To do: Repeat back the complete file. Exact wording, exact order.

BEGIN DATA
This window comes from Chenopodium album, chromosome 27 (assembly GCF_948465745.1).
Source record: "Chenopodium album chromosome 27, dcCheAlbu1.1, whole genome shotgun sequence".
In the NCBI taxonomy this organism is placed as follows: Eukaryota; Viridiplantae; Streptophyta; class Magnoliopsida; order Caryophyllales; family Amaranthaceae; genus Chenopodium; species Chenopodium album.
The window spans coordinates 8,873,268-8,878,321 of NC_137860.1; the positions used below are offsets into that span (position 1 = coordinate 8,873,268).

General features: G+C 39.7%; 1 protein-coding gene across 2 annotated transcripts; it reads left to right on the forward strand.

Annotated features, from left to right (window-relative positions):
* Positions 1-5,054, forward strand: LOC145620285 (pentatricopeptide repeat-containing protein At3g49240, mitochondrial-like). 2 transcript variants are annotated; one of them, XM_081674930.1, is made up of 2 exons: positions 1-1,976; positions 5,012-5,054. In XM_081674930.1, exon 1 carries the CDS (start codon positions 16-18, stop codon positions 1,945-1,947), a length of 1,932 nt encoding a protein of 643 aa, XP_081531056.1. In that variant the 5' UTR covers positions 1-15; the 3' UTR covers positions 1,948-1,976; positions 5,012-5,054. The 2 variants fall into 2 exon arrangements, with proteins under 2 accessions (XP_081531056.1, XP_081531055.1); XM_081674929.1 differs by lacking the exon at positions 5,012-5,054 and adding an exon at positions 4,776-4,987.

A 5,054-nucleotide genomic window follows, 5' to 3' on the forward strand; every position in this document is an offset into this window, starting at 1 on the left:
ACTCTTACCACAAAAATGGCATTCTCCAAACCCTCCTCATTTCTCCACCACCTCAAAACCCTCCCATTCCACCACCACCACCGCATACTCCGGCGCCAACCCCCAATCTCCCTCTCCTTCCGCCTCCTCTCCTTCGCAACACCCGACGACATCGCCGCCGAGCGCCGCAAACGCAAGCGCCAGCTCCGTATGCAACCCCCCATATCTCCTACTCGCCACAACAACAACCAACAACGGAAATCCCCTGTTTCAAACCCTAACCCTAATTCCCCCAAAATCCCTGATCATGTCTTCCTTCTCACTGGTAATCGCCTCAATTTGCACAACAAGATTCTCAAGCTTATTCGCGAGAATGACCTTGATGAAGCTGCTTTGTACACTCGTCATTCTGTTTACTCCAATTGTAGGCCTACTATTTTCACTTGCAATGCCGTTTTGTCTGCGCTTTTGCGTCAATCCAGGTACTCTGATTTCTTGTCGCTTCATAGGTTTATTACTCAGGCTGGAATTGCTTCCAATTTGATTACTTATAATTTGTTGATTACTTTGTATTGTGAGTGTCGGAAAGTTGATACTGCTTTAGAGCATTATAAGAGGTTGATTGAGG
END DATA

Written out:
This window comes from Chenopodium album, chromosome 27 (assembly GCF_948465745.1).
Source record: "Chenopodium album chromosome 27, dcCheAlbu1.1, whole genome shotgun sequence".
In the NCBI taxonomy this organism is placed as follows: Eukaryota; Viridiplantae; Streptophyta; class Magnoliopsida; order Caryophyllales; family Amaranthaceae; genus Chenopodium; species Chenopodium album.
The window spans coordinates 8,873,268-8,878,321 of NC_137860.1; the positions used below are offsets into that span (position 1 = coordinate 8,873,268).

General features: G+C 39.7%; 1 protein-coding gene across 2 annotated transcripts; it reads left to right on the forward strand.

Annotated features, from left to right (window-relative positions):
* Positions 1-5,054, forward strand: LOC145620285 (pentatricopeptide repeat-containing protein At3g49240, mitochondrial-like). 2 transcript variants are annotated; one of them, XM_081674930.1, is made up of 2 exons: positions 1-1,976; positions 5,012-5,054. In XM_081674930.1, exon 1 carries the CDS (start codon positions 16-18, stop codon positions 1,945-1,947), a length of 1,932 nt encoding a protein of 643 aa, XP_081531056.1. In that variant the 5' UTR covers positions 1-15; the 3' UTR covers positions 1,948-1,976; positions 5,012-5,054. The 2 variants fall into 2 exon arrangements, with proteins under 2 accessions (XP_081531056.1, XP_081531055.1); XM_081674929.1 differs by lacking the exon at positions 5,012-5,054 and adding an exon at positions 4,776-4,987.

A 5,054-nucleotide genomic window follows, 5' to 3' on the forward strand; every position in this document is an offset into this window, starting at 1 on the left:
ACTCTTACCACAAAAATGGCATTCTCCAAACCCTCCTCATTTCTCCACCACCTCAAAACCCTCCCATTCCACCACCACCACCGCATACTCCGGCGCCAACCCCCAATCTCCCTCTCCTTCCGCCTCCTCTCCTTCGCAACACCCGACGACATCGCCGCCGAGCGCCGCAAACGCAAGCGCCAGCTCCGTATGCAACCCCCCATATCTCCTACTCGCCACAACAACAACCAACAACGGAAATCCCCTGTTTCAAACCCTAACCCTAATTCCCCCAAAATCCCTGATCATGTCTTCCTTCTCACTGGTAATCGCCTCAATTTGCACAACAAGATTCTCAAGCTTATTCGCGAGAATGACCTTGATGAAGCTGCTTTGTACACTCGTCATTCTGTTTACTCCAATTGTAGGCCTACTATTTTCACTTGCAATGCCGTTTTGTCTGCGCTTTTGCGTCAATCCAGGTACTCTGATTTCTTGTCGCTTCATAGGTTTATTACTCAGGCTGGAATTGCTTCCAATTTGATTACTTATAATTTGTTGATTACTTTGTATTGTGAGTGTCGGAAAGTTGATACTGCTTTAGAGCATTATAAGAGGTTGATTGAGG